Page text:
Aberrant splicing is a major cause of Mendelian disorders20,21. Despite progresses in predicting aberrant splicing from sequence22,23, the task remains difficult because splicing involves a complex set of cis-regulatory elements that are not yet fully understood. Moreover, some variants affecting splicing cannot be detected by WES for being located in intronic sequences not covered by WES kit probes. Aberrant splicing events can instead be advantageously detected from RNA-seq data7–11,24–27.
The aberrant splicing module considers split reads that are reads aligning to separated location of a same chromosome and strand and therefore supportive of an exon-exon junction. This is done independently of exon annotation, allowing for calling splicing events de novo. In addition, reads spanning the exon-intron boundary as well as the exon-intron boundary are counted to enable intron detection. The counts are converted into two intron-centric metrics, percent-spliced-in (PSI) and splicing efficiency (theta), which are calculated for both the donor D (5’ splice site) and acceptor A (3’ splice site) sites of every intron28 (Methods). The theta_5 and theta_3 values are fitted together, hence we jointly refer to them as theta. Junctions expressed at low levels are filtered out (Methods). Then, for each of the metrics, the statistical method FRASER uses a denoising autoencoder to control for latent confounders and fits a beta-binomial distribution on every intron or splice site17. P values, z scores and Delta Psi 5, Delta Psi 3, and Delta theta values are then computed from the beta-binomial fits, where the Delta values are defined as the difference between the observed and the expected values. FRASER then reports gene-level P values as well as splice site-level P values. Similar to expression outliers, there is typically a handful of aberrant splicing events per sample that are significant at a FDR <0.05. For example, the median number of outlier events in the demo dataset are 2 for psi 5, 2 for psi 3, and 5 for theta.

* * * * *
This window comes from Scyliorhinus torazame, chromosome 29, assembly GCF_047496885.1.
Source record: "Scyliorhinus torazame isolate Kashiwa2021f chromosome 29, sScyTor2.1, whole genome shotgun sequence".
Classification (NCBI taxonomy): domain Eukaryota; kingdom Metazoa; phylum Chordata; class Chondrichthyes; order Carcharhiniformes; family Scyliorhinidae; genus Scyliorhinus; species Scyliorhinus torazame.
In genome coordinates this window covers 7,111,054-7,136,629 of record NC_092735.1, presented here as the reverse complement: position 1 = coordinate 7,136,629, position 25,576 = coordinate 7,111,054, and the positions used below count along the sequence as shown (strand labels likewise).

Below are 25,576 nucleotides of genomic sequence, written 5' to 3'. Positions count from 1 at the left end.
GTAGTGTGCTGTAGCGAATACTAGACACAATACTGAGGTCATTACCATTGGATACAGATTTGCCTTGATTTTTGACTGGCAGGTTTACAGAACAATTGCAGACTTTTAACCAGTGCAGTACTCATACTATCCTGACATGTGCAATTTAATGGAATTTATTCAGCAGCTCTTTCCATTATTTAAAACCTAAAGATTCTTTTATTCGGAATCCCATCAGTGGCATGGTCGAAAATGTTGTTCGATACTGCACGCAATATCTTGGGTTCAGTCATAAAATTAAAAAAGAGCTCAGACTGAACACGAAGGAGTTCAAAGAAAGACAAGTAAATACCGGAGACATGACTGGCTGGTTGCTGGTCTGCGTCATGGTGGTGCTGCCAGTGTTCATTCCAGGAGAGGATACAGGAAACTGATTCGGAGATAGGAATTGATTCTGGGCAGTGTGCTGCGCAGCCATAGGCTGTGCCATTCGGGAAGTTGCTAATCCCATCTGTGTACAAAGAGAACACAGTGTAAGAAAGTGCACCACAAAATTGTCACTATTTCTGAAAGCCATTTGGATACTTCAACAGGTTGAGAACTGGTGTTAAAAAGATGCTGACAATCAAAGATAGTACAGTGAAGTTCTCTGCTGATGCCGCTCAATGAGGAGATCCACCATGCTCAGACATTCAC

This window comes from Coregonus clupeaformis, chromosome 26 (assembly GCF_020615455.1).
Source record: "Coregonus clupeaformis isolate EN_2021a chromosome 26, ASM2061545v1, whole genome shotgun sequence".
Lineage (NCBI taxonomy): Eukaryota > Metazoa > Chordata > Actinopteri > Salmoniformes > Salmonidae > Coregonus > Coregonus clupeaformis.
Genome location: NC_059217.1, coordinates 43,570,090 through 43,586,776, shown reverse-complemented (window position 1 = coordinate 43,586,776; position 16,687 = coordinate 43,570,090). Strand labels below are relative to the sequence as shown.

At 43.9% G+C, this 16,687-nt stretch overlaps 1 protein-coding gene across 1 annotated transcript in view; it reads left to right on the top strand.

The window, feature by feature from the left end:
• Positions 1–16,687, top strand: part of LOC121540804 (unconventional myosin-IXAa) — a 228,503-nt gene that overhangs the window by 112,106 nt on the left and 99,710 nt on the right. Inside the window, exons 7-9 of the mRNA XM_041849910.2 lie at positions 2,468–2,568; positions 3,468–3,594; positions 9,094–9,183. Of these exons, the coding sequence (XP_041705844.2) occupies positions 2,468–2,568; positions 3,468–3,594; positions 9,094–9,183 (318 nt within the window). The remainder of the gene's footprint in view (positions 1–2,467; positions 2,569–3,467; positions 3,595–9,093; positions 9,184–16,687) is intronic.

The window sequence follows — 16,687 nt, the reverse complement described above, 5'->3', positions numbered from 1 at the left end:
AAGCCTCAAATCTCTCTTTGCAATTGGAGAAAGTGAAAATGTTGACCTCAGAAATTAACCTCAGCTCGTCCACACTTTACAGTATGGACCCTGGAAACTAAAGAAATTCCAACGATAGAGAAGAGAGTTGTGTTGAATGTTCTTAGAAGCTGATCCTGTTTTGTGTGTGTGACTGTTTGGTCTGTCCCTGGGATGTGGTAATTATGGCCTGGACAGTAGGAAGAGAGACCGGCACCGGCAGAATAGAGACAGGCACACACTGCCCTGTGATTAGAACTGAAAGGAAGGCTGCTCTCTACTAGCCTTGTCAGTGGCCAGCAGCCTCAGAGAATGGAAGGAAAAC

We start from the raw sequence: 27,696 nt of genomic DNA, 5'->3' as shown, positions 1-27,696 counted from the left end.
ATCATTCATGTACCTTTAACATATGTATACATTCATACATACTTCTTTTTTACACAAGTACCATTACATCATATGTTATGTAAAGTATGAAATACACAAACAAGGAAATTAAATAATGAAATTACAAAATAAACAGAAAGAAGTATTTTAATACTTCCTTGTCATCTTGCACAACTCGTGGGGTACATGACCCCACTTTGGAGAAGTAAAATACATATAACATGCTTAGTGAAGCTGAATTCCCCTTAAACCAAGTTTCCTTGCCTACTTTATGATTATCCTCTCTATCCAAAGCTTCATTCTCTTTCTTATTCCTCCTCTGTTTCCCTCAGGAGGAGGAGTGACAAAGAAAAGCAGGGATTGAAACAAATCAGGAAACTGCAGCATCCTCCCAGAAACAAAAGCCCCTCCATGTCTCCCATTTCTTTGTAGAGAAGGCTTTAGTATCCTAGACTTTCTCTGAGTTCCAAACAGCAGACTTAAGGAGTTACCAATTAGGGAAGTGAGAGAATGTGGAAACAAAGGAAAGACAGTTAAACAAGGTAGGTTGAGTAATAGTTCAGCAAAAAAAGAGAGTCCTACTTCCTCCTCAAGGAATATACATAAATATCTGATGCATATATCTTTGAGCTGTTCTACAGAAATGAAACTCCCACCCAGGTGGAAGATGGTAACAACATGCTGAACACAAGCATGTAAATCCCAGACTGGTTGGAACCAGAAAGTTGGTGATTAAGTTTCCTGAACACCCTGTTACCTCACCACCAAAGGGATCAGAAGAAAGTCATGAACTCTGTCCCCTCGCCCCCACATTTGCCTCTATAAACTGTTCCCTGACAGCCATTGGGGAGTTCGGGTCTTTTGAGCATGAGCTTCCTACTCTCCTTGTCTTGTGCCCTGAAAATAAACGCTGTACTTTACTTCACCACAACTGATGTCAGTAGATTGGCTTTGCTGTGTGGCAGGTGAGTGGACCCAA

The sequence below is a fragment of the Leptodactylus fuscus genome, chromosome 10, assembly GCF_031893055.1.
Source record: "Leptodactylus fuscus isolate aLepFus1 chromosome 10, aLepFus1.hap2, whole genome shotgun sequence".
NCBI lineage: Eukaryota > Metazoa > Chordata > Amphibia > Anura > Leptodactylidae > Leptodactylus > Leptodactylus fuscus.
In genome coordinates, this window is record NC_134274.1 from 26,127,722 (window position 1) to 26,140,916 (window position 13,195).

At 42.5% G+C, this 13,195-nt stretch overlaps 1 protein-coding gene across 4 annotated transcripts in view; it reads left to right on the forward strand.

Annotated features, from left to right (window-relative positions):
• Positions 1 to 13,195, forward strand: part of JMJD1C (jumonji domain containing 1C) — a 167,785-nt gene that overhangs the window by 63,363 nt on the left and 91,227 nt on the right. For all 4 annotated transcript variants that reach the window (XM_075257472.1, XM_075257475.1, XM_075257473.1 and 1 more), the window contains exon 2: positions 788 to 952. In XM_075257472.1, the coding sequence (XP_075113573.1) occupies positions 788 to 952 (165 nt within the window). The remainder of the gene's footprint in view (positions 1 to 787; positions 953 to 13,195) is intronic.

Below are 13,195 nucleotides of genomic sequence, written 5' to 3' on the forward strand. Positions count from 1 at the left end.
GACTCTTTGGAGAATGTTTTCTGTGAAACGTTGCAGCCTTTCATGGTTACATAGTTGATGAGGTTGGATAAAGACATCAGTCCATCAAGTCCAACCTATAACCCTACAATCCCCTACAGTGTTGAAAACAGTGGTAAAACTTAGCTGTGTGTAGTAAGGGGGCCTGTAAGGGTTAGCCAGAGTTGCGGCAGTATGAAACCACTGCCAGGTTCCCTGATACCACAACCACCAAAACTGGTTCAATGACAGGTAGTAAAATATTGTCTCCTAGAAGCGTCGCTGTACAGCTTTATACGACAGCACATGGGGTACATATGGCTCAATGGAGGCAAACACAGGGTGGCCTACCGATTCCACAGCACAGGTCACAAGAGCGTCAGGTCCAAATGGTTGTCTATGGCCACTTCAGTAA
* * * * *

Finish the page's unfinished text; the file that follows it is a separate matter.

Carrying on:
Three other methods have been used to detect aberrant splicing. Specifically, (i) an adaptation of the differential splicing test LeafCutter29 used in the Kremer et al. study7, (ii) a cutoff based approach used in the studies of Cummings et al.8 and Gonorazky et al.10, and (iii) a z score based method used in the Frésard et al. study9. The first one constructs intron clusters and tests for differential usage between one sample and all others, instead of aberrant splicing events. Moreover, it does not control for sample covariation. The second one defines aberrant splicing events as novel introns in genes with enough reads in the affected individual but not (or almost not) appearing in a control cohort, after applying local normalization. The two main caveats are that it depends on arbitrary cut-offs and may fail to recognize aberrant splicing events in weak splice sites30. The third one, corrects for covariation, but uses a z score approach which does not offer any control for false discovery rate and can be inaccurate in splice sites with low reads. Having in mind these limitations, we have opted for FRASER17, which addresses all those issues.
MAE refers to expression of a single allele out of the two alleles of a gene. When assuming a recessive mode of inheritance, single heterozygous rare variants are not prioritized after DNA sequencing. However, mono-allelic expression of such a single heterozygous rare variant in an affected individual, which could be due to genetic or epigenetic silencing of the other allele, is consistent with a recessive mode of inheritance. Therefore, detecting MAE of a rare variant has helped diagnosing rare disorders7,9,10,26,31,32.